Samsung Demonstrates New 'Unbreakable' OLED Display Panel
Samsung's display unit earlier this week announced a new "unbreakable" OLED panel designed for smartphones, and a new video Samsung Display shared on YouTube demonstrates the durability of the display.
In the video, the unbreakable OLED panel is subjected to a beating with what appears to be a plastic or rubber mallet, and it withstands several blows without damage.
Samsung's flexible all-plastic OLED panel is made from what it says is an unbreakable substrate adhered to an overlay window, a deviation from other, more breakable flexible OLED panels that use a glass-covered window.
The new OLED panel has been certified by Underwriters Laboratories, an official testing company for the Occupational Safety and Health Administration of the U.S. Department of Labor.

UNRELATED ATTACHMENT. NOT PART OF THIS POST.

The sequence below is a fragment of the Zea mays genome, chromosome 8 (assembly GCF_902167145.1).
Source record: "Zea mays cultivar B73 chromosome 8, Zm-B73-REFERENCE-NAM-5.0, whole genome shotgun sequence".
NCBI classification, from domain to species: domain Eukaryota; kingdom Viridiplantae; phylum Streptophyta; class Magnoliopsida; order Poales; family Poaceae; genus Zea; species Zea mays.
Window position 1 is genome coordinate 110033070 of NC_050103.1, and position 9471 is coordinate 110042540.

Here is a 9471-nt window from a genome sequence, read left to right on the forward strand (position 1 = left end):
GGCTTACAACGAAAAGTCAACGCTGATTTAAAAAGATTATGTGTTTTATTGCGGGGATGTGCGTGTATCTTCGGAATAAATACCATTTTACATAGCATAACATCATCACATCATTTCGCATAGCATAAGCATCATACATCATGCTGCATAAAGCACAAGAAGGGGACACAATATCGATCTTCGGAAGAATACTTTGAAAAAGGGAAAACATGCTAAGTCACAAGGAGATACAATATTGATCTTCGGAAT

To earn the certification, the panel withstood 26 drops from 1.2 meters (4 feet) with no damage and held up to extreme temperature testing. Samsung says the display was also subjected to drops from six feet with no signs of damage.
According to Samsung, its unbreakable panels are being developed for use in smartphones, but can also be used in other products like display consoles for automobiles, mobile military devices, portable game consoles, and tablet PCs.
"The fortified plastic window is especially suitable for portable electronic devices not only because of its unbreakable characteristics, but also because of its lightweight, transmissivity and hardness, which are all very similar to glass," said Hojung Kim, general manager of the Communication Team, Samsung Display Company.
Samsung's first product to use the new unbreakable panel could be its upcoming Galaxy Note 9, which it is set to unveil on August 9.
While Apple uses OLED displays sourced from Samsung in its iPhone lineup, it is not clear if the Cupertino company plans to adopt this technology in the future.
Apple has thus far opted to use a Gorilla Glass cover for its displays and has not ventured into plastic, but it is not out of the realm of possibility should the display meet Apple's demands for quality.
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